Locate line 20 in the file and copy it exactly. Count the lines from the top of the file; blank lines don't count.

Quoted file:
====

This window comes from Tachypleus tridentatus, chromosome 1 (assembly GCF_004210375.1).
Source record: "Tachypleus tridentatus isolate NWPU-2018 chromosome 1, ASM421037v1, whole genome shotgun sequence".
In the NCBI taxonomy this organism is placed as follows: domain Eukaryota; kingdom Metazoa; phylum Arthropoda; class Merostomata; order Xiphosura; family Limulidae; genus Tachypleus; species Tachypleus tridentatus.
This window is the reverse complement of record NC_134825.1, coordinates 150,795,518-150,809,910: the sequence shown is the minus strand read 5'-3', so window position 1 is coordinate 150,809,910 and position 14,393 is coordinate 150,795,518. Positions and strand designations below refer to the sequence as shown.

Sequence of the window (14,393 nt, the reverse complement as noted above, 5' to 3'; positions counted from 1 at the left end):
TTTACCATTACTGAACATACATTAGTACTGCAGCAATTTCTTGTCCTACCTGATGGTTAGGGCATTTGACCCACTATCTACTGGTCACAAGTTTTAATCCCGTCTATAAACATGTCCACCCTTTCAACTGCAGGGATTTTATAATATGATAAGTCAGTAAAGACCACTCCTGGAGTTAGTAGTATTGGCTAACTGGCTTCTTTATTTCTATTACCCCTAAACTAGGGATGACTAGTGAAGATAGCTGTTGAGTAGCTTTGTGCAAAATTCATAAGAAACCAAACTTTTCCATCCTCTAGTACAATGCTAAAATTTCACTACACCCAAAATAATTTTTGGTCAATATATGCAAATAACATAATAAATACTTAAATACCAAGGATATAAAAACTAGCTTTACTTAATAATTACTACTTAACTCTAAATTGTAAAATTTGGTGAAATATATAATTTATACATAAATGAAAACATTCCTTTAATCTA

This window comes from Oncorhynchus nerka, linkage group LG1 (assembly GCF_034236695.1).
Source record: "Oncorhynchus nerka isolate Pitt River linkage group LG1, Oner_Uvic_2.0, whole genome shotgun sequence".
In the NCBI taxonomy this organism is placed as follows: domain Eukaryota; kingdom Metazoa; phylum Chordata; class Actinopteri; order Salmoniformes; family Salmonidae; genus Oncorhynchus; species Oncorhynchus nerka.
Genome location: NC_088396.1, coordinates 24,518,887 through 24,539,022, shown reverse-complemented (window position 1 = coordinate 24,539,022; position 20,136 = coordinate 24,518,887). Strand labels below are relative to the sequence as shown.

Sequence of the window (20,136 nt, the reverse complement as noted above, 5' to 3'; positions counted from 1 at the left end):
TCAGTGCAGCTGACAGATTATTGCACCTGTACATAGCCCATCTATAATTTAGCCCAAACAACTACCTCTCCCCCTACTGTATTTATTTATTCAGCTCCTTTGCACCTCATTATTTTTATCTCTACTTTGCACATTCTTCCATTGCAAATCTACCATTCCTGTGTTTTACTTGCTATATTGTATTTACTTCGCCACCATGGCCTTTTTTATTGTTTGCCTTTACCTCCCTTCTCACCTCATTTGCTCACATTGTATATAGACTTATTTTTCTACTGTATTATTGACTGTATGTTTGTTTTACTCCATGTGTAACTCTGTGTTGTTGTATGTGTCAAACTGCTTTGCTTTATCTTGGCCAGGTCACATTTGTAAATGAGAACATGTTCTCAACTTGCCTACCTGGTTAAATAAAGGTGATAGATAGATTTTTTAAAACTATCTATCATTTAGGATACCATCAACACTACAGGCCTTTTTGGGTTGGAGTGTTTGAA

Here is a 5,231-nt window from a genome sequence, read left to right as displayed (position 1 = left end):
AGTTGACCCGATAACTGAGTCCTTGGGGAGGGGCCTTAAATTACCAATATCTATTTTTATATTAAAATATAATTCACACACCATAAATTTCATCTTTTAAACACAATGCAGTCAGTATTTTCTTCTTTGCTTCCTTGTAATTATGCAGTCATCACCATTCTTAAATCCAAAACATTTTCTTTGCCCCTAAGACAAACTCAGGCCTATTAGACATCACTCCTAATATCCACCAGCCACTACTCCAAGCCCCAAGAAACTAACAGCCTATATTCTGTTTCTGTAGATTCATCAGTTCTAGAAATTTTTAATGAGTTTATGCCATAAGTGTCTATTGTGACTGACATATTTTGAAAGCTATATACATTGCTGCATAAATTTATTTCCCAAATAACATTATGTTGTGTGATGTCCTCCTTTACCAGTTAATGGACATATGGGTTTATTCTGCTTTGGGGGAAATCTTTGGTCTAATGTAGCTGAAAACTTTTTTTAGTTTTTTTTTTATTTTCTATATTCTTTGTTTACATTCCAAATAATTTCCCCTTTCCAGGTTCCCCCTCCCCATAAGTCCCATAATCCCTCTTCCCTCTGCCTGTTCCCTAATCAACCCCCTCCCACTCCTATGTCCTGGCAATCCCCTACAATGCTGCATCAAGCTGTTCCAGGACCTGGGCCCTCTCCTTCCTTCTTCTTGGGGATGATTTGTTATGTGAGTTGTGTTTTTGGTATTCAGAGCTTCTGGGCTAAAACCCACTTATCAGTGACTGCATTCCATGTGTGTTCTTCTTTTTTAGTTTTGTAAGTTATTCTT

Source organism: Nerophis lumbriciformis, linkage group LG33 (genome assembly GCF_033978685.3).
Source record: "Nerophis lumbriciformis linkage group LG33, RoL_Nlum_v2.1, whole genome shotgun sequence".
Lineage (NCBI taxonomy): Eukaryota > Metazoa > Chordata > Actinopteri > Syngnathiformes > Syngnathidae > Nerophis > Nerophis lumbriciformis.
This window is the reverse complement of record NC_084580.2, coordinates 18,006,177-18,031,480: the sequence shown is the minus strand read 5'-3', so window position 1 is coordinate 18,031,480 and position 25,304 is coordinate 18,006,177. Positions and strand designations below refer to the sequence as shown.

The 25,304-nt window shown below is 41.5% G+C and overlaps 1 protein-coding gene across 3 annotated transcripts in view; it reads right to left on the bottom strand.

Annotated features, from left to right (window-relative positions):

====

Annotated features, from left to right (window-relative positions):